Title

Studies On Electrical Resistivity Of Perth Sand

Document Type

Journal Article

Publisher

J Ross Publishing Inc.

Faculty

Faculty of Health, Engineering and Science

School

School of Engineering/Centre for Communications and Electronics Research

RAS ID

18360

Comments

This article was originally published as: Kuranchie, F. A., Shukla, S. K., Habibi, D. , Zhao, X. , & Hossain, M. M. (2014). Studies on electrical resistivity of Perth sand. International Journal of Geotechnical Engineering, 8(4), 449-457. Original article available here

Abstract

This paper presents experimental and numerical studies on electrical resistivity of Perth sand in its very loose state to very dense state. A simple laboratory experimental setup was developed to measure the electrical resistivity in terms of its apparent value, using the Wenner array of electrodes. The electrode spacing and depth were varied to investigate their influence on the resistivity values. The results indicate that an increase in electrode depth causes a decrease in resistivity, whereas an increase in electrode spacing results in an increase in resistivity for all the relative densities of sand. In view of limitations with respect to the geometry and electrode configuration of the laboratory setup, the values determined using the classical Wenner array expression ρ = 2πa(ΔV/I) (I = current, ΔV = potential difference, a = equal electrode spacing, and ρ = electrical resistivity) required corrections by a suitable factor. To determine this correction factor for a specific electrode arrangement, say electrode depth = 150 mm, electrode spacing = 180 mm, as an example, in our resistivity box, finite element (FE) simulation was carried out using the commercial software COMSOL. The simulation results indicate that a correction factor of about 0⋅46 should be applied to the value calculated using the expression in order to obtain more realistic values. By employing this methodology, it was found that the electrical resistivity of dry Perth sand ranged from 60 606 Ω m for the very dense state to 142 857 Ω m for the very loose state.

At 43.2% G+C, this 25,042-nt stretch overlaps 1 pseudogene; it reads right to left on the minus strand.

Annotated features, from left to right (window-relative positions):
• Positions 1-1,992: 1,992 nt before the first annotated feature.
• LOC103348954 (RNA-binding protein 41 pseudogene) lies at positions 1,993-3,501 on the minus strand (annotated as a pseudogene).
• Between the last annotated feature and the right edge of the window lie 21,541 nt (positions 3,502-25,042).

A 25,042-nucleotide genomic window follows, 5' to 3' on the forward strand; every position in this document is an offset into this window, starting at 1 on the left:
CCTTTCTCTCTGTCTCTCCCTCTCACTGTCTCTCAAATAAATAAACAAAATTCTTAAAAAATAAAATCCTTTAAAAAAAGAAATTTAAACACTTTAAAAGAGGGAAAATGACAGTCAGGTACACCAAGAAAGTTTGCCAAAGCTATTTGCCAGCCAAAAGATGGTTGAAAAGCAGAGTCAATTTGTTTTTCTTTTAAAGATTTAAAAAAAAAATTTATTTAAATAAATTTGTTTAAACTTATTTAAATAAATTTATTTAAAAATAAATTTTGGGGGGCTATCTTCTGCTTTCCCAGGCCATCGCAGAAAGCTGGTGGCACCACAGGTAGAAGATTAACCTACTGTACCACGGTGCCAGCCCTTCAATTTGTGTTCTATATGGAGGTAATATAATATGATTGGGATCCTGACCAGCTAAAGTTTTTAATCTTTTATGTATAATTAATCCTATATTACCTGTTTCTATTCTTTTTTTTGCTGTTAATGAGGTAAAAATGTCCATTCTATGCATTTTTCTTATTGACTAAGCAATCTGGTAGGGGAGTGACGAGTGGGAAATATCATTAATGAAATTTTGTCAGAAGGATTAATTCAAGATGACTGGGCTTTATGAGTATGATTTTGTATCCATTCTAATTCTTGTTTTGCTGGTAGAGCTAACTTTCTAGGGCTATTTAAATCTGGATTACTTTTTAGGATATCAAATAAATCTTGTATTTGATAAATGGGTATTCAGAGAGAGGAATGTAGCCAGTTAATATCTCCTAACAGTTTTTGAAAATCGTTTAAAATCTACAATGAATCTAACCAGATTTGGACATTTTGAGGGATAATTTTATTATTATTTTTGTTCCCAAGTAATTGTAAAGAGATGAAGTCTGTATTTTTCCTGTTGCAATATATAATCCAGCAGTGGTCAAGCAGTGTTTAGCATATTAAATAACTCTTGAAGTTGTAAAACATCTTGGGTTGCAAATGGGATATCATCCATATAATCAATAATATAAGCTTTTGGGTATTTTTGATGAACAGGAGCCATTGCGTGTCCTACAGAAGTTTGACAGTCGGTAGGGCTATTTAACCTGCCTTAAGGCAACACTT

DOI

10.1179/1939787913Y.0000000033

Access Rights

Not open access

Share

 
COinS